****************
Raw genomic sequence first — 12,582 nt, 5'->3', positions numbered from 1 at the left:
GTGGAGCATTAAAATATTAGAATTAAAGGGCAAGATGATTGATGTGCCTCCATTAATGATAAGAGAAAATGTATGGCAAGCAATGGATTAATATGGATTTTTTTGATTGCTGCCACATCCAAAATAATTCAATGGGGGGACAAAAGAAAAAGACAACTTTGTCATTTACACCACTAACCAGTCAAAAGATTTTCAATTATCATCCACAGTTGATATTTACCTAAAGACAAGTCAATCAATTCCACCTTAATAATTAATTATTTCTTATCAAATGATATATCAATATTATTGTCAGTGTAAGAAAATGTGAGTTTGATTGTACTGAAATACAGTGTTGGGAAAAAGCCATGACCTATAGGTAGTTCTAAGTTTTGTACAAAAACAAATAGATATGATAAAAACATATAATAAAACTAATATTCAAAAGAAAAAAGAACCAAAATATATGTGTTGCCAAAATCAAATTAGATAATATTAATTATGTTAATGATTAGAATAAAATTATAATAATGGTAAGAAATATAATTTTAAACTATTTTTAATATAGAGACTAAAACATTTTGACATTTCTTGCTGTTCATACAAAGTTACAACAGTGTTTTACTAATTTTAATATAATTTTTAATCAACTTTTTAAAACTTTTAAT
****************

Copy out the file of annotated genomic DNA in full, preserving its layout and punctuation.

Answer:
Raw genomic sequence first — 12,582 nt, 5'->3', positions numbered from 1 at the left:
GTGGAGCATTAAAATATTAGAATTAAAGGGCAAGATGATTGATGTGCCTCCATTAATGATAAGAGAAAATGTATGGCAAGCAATGGATTAATATGGATTTTTTTGATTGCTGCCACATCCAAAATAATTCAATGGGGGGACAAAAGAAAAAGACAACTTTGTCATTTACACCACTAACCAGTCAAAAGATTTTCAATTATCATCCACAGTTGATATTTACCTAAAGACAAGTCAATCAATTCCACCTTAATAATTAATTATTTCTTATCAAATGATATATCAATATTATTGTCAGTGTAAGAAAATGTGAGTTTGATTGTACTGAAATACAGTGTTGGGAAAAAGCCATGACCTATAGGTAGTTCTAAGTTTTGTACAAAAACAAATAGATATGATAAAAACATATAATAAAACTAATATTCAAAAGAAAAAAGAACCAAAATATATGTGTTGCCAAAATCAAATTAGATAATATTAATTATGTTAATGATTAGAATAAAATTATAATAATGGTAAGAAATATAATTTTAAACTATTTTTAATATAGAGACTAAAACATTTTGACATTTCTTGCTGTTCATACAAAGTTACAACAGTGTTTTACTAATTTTAATATAATTTTTAATCAACTTTTTAAAACTTTTAAT